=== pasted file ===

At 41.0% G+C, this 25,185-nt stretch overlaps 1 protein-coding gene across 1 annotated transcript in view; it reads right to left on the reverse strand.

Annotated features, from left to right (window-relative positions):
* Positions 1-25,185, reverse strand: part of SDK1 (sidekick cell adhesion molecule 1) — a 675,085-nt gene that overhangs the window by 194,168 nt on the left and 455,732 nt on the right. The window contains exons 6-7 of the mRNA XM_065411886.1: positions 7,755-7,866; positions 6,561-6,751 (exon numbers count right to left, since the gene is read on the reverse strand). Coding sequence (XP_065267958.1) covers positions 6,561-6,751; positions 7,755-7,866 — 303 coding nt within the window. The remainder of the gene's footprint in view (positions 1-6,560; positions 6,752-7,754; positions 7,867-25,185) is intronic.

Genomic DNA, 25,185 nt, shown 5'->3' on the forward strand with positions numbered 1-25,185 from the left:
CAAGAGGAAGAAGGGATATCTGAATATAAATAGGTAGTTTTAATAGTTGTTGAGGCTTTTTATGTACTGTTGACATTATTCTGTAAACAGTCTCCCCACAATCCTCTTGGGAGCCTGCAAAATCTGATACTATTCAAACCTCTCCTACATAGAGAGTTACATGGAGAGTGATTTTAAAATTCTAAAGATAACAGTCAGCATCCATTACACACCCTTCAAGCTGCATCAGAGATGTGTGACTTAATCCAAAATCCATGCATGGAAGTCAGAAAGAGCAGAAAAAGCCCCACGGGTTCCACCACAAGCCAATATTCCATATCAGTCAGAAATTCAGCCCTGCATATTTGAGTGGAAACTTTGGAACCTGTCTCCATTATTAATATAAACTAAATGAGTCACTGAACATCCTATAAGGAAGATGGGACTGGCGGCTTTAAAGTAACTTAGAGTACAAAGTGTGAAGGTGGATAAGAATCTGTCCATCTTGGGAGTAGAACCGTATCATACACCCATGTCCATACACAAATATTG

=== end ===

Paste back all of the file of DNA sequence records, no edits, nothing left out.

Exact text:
At 41.0% G+C, this 25,185-nt stretch overlaps 1 protein-coding gene across 1 annotated transcript in view; it reads right to left on the reverse strand.

Annotated features, from left to right (window-relative positions):
* Positions 1-25,185, reverse strand: part of SDK1 (sidekick cell adhesion molecule 1) — a 675,085-nt gene that overhangs the window by 194,168 nt on the left and 455,732 nt on the right. The window contains exons 6-7 of the mRNA XM_065411886.1: positions 7,755-7,866; positions 6,561-6,751 (exon numbers count right to left, since the gene is read on the reverse strand). Coding sequence (XP_065267958.1) covers positions 6,561-6,751; positions 7,755-7,866 — 303 coding nt within the window. The remainder of the gene's footprint in view (positions 1-6,560; positions 6,752-7,754; positions 7,867-25,185) is intronic.

Genomic DNA, 25,185 nt, shown 5'->3' on the forward strand with positions numbered 1-25,185 from the left:
CAAGAGGAAGAAGGGATATCTGAATATAAATAGGTAGTTTTAATAGTTGTTGAGGCTTTTTATGTACTGTTGACATTATTCTGTAAACAGTCTCCCCACAATCCTCTTGGGAGCCTGCAAAATCTGATACTATTCAAACCTCTCCTACATAGAGAGTTACATGGAGAGTGATTTTAAAATTCTAAAGATAACAGTCAGCATCCATTACACACCCTTCAAGCTGCATCAGAGATGTGTGACTTAATCCAAAATCCATGCATGGAAGTCAGAAAGAGCAGAAAAAGCCCCACGGGTTCCACCACAAGCCAATATTCCATATCAGTCAGAAATTCAGCCCTGCATATTTGAGTGGAAACTTTGGAACCTGTCTCCATTATTAATATAAACTAAATGAGTCACTGAACATCCTATAAGGAAGATGGGACTGGCGGCTTTAAAGTAACTTAGAGTACAAAGTGTGAAGGTGGATAAGAATCTGTCCATCTTGGGAGTAGAACCGTATCATACACCCATGTCCATACACAAATATTG